Having a personal connection with someone either because you are married, living under the same roof or have the same surname does not link your credit reports or affect your credit rating. However, if two or more people have formed a financial association then this can influence your credit report. This means they have entered into a financial product together, for example, a bank account or a mortgage. Borrowing with anyone else brings risks; there are advantages and disadvantages to borrowing with other people and can affect your credit score so consider any joint financial arrangements carefully.
A financial association on your credit report can last for many years even after the association has ended. Always be mindful of entering into any credit agreements where the other party may have poor credit because this could affect your own. Furthermore, just because a relationship has ended doesn’t mean the financial association has been severed. Couples who took out a mortgage or another jointly held loan may find themselves still linked financially, even if they are living apart and financially independent. Unravelling joint finances can be costly in term of time and money.
Joint borrowing commonly includes mortgages and bank accounts but can also include credit cards, utility contracts and even insurance products.
What happens if I have a different credit rating from my partner?
Your credit report will only contain your financial information; however, it will also show the name of anyone you have a financial association with. If either party has a poor credit history it can adversely affect the other’s credit profile because there is a financial link between people.
Sometimes a financial link with a partner is not always a bad thing. If you don’t have any credit history because you have never taken credit before and your partner has a strong credit history, this could help you while you build your own profile. However, if a partner or associate has evidence of missed payments, CCJs or bankruptcies creating a financial association could a bad idea.
If you’re concerned that your partner may have poor credit, it’s a good idea to check your credit report to see if and how you are financially linked. By checking your own credit file you can see if you are financially linked or not and the steps you could take to improve your credit rating.
Drawbacks to a financial association
Many people fail to recognise that when a relationship fails there can be dire financial consequences. Before entering into a financial association you should consider what would happen to your finances if your relationship with your partner took a turn for the worse.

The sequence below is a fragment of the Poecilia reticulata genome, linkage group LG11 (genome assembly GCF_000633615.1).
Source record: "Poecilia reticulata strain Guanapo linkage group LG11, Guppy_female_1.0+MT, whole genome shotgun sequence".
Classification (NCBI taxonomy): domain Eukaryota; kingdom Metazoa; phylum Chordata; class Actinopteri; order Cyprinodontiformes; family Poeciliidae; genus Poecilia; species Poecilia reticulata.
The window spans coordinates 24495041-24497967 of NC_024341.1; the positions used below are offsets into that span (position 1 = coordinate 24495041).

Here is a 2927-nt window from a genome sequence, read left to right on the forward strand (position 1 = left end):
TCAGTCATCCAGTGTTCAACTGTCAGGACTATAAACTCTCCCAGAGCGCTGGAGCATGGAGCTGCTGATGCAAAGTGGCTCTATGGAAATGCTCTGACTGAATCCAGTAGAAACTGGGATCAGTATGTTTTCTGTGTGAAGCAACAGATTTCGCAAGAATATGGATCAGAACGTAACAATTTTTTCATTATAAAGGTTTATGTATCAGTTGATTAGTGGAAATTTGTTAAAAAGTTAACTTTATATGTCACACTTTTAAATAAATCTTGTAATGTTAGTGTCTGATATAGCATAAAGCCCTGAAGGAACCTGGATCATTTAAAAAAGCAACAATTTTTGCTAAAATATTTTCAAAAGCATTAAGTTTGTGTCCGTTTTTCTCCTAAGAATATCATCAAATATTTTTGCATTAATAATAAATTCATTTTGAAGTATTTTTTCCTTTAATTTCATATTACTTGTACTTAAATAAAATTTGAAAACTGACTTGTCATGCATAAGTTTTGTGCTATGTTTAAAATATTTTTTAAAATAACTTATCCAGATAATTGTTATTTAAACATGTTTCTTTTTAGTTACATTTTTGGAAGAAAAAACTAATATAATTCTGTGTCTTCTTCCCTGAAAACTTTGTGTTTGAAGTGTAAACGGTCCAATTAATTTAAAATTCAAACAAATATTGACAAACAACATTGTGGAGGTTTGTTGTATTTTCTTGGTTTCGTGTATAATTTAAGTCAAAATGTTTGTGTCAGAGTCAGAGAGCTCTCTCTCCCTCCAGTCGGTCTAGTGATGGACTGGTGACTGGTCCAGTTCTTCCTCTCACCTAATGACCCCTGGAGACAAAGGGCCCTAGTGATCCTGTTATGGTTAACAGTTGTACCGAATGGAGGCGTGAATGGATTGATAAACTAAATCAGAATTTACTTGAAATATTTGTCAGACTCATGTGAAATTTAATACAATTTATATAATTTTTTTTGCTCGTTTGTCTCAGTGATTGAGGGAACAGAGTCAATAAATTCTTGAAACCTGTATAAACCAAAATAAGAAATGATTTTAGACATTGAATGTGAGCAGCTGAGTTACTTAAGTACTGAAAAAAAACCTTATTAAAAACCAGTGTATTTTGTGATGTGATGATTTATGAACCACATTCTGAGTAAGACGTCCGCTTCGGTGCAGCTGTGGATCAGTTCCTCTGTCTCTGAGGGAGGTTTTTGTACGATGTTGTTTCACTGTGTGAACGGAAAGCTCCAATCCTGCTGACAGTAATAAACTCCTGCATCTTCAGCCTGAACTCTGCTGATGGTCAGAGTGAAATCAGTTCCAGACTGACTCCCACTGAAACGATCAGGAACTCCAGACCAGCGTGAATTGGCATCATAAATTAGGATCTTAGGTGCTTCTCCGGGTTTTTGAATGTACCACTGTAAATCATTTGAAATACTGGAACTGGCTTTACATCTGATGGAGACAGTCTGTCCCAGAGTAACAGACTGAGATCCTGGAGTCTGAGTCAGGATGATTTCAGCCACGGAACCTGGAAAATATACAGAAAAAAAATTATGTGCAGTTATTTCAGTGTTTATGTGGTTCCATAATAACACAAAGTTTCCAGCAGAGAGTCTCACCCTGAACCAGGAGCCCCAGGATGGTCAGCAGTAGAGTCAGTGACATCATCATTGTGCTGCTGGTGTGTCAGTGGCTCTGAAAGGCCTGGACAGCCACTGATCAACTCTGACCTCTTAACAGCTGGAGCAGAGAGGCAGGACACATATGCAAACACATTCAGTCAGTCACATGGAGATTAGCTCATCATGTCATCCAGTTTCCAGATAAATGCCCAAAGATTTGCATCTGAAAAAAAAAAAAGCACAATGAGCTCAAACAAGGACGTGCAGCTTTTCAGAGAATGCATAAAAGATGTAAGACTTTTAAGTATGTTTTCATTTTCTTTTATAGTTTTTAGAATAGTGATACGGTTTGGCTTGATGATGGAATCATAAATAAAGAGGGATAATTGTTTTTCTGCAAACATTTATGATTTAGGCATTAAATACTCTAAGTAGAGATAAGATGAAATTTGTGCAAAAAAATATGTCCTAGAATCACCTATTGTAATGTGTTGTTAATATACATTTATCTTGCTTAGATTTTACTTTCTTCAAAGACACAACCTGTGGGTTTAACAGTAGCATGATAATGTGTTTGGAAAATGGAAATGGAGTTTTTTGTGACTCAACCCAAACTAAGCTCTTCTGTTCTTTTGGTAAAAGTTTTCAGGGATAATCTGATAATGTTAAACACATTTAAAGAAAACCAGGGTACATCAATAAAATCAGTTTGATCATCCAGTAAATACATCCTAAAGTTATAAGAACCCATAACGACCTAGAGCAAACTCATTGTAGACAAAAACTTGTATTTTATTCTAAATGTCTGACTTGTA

- Having a joint account means that your partner will have just as much access to the funds in that account as you do, whether you want them to or not. This puts your money at unnecessary risk, especially after a relationship breakup.
- Any joint credit agreement will state in the small print that you are jointly and severally liable for the debt. This means if you split up you are still both equally responsible for repaying that debt. If the other party fails to keep up their half of the repayments, you could be chased for the entire amount. This will be reflected on your credit score.
How to remove a financial association with your partner?
If you are no longer financially connected to a partner you can contact the credit agencies and ask for a ‘financial disassociation’ to be created in your file. This means that any link to that person will be permanently removed from your file and their spending behaviour will no longer impact your credit score.
To get a financial disassociation, you will need make a formal request with each of the major credit agencies. You will be asked to list addresses you shared and declare that you no longer share any financial ties. This includes bank accounts and joint credit agreements.
Once you are formally financially disassociated from your partner, your finances or credit score will no longer be affected by their actions in the future. You can request a statement of correction to be put in your credit file. This is a 200 word statement where you can explain any credit entry on it, for example a missed payment. Please bear in mind that if you add a Notice of Correction to your credit file, lenders searching the credit reference agencies database for information they hold about you are obliged under the Guide to Credit Scoring to read your Notice of Correction.
Disassociations are on the rise
Financial disassociation is not something all couples do routinely when they split up, as many are not aware that their credit files are linked to start with. Although the credit reference agencies have seen a steady increase in demand for financial disassociations, which is in line with a general increase in awareness of credit reports, the majority of people still do not check their report so links never severed